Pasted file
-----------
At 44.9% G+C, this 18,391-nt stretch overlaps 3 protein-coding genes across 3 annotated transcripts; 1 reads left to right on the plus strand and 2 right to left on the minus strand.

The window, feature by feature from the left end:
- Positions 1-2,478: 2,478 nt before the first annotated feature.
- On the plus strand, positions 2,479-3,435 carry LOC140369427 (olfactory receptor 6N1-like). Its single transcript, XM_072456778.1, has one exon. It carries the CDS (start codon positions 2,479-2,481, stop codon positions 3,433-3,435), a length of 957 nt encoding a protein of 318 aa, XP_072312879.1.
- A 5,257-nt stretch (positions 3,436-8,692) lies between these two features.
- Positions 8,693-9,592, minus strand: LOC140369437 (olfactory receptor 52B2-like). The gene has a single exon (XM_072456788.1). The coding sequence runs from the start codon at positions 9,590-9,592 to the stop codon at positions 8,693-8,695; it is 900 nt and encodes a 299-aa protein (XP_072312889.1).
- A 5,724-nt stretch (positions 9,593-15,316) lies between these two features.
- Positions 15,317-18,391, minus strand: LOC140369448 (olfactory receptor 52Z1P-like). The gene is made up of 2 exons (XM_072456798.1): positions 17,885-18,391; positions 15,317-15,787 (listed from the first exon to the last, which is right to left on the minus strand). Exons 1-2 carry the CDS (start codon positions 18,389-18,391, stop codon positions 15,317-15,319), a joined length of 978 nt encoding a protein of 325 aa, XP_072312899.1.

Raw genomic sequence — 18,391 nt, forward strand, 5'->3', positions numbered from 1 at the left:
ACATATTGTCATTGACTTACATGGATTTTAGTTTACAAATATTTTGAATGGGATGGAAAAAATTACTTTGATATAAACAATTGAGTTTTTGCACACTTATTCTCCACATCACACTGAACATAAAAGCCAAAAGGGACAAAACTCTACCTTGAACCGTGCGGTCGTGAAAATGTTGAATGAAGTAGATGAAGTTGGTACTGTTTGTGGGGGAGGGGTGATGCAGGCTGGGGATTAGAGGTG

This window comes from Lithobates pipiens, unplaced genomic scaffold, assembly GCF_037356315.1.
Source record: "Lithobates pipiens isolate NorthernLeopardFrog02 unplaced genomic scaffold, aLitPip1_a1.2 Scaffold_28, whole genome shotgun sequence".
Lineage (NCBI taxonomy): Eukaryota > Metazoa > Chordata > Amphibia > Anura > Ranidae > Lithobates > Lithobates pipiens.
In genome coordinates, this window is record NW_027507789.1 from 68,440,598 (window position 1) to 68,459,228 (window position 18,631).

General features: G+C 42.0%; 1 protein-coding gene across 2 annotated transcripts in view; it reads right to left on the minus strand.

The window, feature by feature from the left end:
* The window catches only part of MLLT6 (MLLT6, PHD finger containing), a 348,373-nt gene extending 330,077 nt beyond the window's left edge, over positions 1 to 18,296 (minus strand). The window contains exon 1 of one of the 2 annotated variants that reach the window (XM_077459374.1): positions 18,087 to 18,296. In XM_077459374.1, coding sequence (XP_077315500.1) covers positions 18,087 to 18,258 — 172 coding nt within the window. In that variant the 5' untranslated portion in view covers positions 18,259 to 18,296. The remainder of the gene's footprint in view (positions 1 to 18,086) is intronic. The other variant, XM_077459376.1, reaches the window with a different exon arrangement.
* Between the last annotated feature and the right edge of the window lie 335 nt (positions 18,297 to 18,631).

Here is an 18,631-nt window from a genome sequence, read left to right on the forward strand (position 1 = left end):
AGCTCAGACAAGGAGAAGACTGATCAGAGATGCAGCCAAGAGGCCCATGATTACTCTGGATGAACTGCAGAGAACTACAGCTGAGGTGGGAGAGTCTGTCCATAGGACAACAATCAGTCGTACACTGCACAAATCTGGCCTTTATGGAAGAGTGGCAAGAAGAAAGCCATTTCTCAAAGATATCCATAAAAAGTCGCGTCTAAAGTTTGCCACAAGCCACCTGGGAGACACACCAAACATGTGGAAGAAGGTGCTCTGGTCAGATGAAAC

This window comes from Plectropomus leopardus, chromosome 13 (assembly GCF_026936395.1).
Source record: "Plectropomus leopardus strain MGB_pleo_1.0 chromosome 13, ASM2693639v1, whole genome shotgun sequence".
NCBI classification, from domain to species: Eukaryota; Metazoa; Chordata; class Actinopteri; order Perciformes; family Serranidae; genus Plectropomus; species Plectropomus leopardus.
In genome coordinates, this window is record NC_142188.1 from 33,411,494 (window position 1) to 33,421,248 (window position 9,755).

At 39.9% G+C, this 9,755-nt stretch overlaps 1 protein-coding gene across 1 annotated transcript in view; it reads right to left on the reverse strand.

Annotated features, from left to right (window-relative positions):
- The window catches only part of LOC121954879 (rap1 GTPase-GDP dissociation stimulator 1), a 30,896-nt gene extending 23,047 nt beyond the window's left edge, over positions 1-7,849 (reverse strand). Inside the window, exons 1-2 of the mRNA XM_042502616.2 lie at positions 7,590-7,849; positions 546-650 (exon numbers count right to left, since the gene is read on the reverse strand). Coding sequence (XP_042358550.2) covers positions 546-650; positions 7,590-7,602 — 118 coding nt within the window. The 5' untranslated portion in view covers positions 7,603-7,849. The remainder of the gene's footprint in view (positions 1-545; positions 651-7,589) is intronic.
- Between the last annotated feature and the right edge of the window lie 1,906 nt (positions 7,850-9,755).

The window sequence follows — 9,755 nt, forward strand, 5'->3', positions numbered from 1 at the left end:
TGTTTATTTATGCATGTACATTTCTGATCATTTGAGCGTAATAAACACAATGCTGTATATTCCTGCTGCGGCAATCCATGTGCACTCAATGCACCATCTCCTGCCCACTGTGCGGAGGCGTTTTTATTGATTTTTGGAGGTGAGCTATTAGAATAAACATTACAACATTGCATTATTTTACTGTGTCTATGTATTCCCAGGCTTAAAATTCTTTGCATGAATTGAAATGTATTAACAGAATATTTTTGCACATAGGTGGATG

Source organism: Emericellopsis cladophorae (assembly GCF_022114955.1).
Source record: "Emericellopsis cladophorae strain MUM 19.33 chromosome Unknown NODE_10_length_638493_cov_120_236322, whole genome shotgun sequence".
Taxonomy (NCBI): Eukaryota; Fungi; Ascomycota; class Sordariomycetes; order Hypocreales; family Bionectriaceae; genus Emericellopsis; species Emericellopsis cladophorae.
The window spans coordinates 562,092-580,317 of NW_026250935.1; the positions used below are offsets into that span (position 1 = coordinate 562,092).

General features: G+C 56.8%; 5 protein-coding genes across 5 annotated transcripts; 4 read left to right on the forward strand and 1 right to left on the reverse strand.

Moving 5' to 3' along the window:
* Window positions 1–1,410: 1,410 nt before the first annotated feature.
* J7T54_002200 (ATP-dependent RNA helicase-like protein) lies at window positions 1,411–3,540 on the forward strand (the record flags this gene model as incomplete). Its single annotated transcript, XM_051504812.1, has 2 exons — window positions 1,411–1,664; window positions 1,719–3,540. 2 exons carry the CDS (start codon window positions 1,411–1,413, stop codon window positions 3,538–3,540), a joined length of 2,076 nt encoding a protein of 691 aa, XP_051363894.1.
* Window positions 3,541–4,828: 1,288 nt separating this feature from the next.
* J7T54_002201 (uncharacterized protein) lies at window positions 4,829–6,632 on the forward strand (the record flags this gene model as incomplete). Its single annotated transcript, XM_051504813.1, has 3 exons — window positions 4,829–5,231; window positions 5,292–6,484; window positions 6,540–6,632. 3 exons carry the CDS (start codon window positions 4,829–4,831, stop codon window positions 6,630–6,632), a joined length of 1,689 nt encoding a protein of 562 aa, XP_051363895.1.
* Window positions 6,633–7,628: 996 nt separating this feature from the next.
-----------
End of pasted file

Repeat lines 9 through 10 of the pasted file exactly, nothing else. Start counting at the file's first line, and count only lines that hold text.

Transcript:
Raw genomic sequence — 18,391 nt, forward strand, 5'->3', positions numbered from 1 at the left:
ACATATTGTCATTGACTTACATGGATTTTAGTTTACAAATATTTTGAATGGGATGGAAAAAATTACTTTGATATAAACAATTGAGTTTTTGCACACTTATTCTCCACATCACACTGAACATAAAAGCCAAAAGGGACAAAACTCTACCTTGAACCGTGCGGTCGTGAAAATGTTGAATGAAGTAGATGAAGTTGGTACTGTTTGTGGGGGAGGGGTGATGCAGGCTGGGGATTAGAGGTG